Well now, this is certainly awkward. When John Carmack announced that he would be splitting his time between Id and the Oculus Rift, people weren’t that surprised thanks to Carmack’s initial enthusiasm for Palmer Luckey’s VR headset. Then, when Carmack announced his resignation from Id and subsequent full time employment with Ouclus VR, people still weren’t exactly that surprised. It did, however, feel like a bit of an end to an era as Carmack (along with Romero) were always synonymous with Id.
Now it turns out that ZeniMax, parent company of Id Software, is pursuing legal action against John Carmack. They’re alleging that Carmack stole intellectual property pertaining to his research into VR that he conducted while still at Id.
According to ZeniMax’s official statement:
“ZeniMax’s intellectual property rights arise by reason of extensive VR research and development works done over a number of years by John Carmack while a ZeniMax employee, and others. ZeniMax provided necessary VR technology and other valuable assistance to Palmer Luckey and other Oculus employees in 2012 and 2013 to make the Oculus Rift a viable VR product, superior to other VR market offerings.
Oculus has used and exploited ZeniMax’s technology and intellectual property without authorization, compensation or credit to ZeniMax. ZeniMax and Oculus previously attempted to reach an agreement whereby ZeniMax would be compensated for its intellectual property through equity ownership in Oculus but were unable to reach a satisfactory resolution.”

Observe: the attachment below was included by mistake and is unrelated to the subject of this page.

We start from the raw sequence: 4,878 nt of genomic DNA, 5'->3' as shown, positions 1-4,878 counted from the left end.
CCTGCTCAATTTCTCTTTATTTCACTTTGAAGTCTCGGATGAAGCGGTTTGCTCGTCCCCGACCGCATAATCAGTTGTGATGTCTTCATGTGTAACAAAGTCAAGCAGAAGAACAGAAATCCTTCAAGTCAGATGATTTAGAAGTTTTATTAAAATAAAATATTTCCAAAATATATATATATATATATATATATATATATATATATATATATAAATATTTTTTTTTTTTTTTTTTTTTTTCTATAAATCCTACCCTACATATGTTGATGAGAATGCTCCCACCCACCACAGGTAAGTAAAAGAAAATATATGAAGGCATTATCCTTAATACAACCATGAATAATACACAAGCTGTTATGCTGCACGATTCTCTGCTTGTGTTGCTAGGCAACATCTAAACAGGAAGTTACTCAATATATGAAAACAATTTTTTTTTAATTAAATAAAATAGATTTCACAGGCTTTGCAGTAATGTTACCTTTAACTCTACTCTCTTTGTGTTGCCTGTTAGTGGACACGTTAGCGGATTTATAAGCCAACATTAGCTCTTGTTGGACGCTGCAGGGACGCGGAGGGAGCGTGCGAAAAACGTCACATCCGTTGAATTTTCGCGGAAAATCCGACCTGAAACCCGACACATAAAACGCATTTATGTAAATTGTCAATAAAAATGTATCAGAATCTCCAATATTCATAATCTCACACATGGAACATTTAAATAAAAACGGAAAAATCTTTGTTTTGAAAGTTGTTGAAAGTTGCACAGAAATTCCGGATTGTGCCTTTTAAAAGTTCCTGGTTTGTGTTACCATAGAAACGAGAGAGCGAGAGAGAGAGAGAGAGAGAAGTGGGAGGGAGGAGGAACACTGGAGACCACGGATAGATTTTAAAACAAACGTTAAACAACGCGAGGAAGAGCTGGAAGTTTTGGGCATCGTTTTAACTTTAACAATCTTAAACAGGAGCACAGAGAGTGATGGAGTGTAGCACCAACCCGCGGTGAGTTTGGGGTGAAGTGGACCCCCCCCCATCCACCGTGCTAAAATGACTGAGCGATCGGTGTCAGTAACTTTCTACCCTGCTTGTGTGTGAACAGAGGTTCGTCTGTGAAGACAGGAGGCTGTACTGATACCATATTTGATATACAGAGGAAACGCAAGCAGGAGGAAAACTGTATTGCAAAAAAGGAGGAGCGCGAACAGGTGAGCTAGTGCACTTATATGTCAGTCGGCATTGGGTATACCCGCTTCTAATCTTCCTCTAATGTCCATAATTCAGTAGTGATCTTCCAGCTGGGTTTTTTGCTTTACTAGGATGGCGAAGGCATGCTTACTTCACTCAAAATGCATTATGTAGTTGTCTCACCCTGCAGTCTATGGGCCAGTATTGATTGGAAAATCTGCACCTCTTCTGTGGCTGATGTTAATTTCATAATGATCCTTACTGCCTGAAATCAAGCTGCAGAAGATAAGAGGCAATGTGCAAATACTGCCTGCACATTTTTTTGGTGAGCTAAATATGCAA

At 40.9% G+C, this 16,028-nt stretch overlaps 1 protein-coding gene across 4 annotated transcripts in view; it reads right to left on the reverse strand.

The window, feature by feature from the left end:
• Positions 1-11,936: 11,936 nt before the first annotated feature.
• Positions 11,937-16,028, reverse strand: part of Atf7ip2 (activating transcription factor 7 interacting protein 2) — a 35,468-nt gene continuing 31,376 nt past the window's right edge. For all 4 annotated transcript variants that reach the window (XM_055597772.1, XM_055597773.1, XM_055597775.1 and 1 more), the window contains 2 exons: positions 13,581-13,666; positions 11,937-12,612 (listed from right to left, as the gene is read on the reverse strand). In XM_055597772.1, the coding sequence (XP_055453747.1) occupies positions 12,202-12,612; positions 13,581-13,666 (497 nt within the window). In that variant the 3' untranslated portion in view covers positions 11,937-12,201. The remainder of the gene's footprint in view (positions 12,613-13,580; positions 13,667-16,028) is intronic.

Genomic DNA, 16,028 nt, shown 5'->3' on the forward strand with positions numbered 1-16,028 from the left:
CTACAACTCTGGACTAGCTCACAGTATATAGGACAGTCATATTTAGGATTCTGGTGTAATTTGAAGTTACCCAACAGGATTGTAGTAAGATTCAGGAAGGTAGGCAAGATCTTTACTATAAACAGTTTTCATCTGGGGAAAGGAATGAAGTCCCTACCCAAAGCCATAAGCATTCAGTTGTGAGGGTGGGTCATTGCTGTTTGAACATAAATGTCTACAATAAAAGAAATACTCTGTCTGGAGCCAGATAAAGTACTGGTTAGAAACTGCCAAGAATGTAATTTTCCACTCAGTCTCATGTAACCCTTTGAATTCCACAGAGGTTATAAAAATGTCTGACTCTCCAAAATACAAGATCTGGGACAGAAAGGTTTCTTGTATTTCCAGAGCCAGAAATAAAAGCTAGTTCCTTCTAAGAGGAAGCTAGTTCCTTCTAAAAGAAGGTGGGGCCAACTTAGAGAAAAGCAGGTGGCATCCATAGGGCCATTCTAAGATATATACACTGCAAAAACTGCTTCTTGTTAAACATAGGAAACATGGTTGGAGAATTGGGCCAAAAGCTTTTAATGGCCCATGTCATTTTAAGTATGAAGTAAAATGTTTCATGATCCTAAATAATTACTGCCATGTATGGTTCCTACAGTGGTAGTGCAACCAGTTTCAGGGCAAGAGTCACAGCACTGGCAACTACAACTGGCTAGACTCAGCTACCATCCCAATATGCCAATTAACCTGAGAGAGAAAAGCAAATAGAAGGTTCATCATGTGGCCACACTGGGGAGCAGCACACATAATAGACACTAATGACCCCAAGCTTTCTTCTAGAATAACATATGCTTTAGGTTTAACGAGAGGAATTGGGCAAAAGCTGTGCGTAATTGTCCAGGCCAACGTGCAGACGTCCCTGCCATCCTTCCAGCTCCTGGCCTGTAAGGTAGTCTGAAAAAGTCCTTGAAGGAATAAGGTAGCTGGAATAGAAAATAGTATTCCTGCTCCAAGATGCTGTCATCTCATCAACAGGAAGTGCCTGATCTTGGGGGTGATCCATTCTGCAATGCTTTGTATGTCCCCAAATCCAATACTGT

What’s interesting is ZeniMax’ insinuation that they were supposed to get 50% ownership of Oculus VR. This all sounds a bit like ZeniMax scrambling to get a piece of the $2 billion pie that Facebook just baked for Oculus VR. If it’s true that Carmack stole intellectual property, then things could get interesting. Alternatively, if this turns out to be a loud of rubbish, then ZeniMax is just going to end up looking like every other company that wants a piece of a pie that they figured they were entitled to.
Naturally Carmack is disputing ZeniMax’s claim:
No work I have ever done has been patented. Zenimax owns the code that I wrote, but they don’t own VR.
— John Carmack (@ID_AA_Carmack) May 1, 2014
Via: Game Informer